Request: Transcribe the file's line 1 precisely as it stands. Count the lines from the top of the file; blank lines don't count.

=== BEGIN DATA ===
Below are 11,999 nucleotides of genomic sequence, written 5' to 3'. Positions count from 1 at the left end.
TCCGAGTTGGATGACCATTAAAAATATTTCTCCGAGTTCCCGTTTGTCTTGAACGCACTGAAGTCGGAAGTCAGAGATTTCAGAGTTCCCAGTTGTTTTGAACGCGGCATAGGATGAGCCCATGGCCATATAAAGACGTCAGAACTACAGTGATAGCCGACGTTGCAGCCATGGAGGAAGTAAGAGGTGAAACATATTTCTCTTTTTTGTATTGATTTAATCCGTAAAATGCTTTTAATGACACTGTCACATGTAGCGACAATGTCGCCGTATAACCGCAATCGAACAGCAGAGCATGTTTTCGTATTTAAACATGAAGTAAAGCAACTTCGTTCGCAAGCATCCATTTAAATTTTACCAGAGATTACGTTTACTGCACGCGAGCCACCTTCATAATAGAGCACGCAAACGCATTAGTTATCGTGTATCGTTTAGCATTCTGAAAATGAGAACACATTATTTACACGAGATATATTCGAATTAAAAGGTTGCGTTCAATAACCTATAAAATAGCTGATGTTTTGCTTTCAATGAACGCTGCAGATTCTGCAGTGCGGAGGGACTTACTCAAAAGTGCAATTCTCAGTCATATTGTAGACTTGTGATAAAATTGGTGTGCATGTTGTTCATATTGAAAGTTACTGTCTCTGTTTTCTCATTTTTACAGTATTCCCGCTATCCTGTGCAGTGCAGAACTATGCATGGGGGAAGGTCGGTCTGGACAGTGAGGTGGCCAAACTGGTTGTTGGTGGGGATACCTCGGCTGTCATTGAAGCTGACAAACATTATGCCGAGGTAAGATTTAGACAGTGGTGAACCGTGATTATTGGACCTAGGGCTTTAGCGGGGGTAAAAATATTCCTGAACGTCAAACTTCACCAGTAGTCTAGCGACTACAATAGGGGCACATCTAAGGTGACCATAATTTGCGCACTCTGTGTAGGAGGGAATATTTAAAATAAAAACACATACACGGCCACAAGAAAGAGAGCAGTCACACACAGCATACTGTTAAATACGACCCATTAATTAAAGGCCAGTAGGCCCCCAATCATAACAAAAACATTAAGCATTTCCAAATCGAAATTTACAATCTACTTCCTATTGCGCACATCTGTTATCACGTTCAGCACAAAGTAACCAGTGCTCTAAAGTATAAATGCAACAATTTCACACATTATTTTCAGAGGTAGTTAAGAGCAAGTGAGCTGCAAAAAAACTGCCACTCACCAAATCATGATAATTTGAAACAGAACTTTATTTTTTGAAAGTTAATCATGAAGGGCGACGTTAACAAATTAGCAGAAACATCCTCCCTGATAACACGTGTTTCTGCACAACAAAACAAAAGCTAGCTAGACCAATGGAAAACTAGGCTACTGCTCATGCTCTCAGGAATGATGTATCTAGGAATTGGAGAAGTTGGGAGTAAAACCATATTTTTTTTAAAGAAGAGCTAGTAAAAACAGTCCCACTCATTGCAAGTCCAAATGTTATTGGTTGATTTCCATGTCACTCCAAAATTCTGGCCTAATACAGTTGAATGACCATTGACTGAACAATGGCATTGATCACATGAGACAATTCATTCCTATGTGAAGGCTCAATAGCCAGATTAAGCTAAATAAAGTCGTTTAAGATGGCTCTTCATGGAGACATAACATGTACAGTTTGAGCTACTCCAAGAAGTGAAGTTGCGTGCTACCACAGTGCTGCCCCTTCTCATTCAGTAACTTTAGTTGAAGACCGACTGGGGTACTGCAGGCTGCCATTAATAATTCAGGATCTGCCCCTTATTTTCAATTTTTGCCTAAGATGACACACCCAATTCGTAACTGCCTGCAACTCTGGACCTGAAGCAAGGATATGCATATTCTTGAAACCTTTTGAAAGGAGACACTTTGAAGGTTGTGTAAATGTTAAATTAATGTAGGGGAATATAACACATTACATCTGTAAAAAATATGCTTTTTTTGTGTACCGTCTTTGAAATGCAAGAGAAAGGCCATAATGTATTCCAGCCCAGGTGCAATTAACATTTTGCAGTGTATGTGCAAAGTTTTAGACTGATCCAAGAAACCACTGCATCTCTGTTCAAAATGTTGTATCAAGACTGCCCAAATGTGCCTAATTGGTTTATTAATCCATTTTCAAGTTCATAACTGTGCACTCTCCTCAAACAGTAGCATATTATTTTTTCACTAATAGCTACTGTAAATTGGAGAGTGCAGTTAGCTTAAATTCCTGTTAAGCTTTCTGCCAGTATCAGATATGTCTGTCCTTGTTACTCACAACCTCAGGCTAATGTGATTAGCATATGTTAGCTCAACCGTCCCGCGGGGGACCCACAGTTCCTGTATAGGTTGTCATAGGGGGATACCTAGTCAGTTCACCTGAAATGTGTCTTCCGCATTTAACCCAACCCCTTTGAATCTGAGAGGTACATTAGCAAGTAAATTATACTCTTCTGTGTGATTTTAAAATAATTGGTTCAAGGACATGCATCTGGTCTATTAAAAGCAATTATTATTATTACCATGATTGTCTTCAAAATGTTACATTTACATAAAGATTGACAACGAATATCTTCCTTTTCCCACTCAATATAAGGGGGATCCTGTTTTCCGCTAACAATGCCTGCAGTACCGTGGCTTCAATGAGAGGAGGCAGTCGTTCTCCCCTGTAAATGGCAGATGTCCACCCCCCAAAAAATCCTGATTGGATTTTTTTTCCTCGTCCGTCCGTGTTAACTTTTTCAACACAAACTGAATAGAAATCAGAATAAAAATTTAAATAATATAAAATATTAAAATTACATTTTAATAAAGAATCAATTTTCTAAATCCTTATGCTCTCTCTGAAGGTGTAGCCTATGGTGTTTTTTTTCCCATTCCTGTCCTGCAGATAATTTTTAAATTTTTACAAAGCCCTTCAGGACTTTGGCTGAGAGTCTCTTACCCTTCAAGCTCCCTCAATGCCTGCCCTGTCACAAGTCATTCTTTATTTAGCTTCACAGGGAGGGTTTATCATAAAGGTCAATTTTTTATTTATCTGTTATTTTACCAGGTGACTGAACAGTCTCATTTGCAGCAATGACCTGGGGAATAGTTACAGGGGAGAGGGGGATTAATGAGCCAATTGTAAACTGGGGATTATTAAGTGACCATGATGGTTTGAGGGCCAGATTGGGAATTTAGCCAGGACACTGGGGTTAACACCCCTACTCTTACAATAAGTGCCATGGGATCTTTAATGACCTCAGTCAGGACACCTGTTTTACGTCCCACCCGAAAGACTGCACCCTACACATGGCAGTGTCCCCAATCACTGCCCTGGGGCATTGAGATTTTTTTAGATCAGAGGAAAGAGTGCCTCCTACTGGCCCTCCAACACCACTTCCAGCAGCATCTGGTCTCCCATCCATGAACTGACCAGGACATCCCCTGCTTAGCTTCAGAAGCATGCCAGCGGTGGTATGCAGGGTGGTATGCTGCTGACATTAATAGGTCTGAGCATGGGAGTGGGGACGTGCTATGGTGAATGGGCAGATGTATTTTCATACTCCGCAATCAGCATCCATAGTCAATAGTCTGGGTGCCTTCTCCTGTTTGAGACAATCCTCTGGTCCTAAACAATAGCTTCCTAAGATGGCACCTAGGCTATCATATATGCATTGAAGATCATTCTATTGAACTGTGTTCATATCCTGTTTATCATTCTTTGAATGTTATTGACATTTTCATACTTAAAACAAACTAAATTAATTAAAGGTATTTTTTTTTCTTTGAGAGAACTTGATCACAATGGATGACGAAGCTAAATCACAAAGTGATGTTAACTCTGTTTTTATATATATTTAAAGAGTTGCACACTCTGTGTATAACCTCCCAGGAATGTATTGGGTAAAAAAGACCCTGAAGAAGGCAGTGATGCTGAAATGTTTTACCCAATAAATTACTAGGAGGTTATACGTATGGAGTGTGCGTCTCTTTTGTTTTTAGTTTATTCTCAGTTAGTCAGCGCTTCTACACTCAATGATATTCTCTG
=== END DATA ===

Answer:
Below are 11,999 nucleotides of genomic sequence, written 5' to 3'. Positions count from 1 at the left end.